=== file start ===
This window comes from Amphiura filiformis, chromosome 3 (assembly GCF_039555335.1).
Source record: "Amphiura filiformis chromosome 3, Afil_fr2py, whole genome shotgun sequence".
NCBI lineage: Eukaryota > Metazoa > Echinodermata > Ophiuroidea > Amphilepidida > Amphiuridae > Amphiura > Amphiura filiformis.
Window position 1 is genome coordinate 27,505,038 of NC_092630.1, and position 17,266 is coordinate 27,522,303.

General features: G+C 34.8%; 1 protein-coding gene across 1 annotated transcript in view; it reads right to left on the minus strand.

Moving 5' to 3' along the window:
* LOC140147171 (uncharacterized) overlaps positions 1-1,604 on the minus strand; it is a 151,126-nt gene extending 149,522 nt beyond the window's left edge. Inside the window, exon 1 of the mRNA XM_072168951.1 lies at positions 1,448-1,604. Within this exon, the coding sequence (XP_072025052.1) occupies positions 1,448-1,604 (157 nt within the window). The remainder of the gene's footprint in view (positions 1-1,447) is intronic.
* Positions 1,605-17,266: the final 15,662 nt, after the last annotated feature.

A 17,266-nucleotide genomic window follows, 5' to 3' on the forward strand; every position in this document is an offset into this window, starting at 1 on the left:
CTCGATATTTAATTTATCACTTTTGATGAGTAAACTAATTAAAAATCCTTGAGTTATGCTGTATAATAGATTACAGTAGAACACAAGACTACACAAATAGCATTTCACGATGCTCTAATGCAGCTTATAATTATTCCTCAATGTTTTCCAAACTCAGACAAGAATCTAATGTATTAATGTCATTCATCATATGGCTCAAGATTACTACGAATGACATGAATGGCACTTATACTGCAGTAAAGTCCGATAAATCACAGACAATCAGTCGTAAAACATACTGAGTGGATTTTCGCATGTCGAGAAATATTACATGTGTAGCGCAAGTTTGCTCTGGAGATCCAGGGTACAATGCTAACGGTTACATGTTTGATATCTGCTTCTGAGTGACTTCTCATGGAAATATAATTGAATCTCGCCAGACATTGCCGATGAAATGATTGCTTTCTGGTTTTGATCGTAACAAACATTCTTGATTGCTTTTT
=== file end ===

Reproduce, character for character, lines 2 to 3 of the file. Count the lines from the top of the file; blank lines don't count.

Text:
Source record: "Amphiura filiformis chromosome 3, Afil_fr2py, whole genome shotgun sequence".
NCBI lineage: Eukaryota > Metazoa > Echinodermata > Ophiuroidea > Amphilepidida > Amphiuridae > Amphiura > Amphiura filiformis.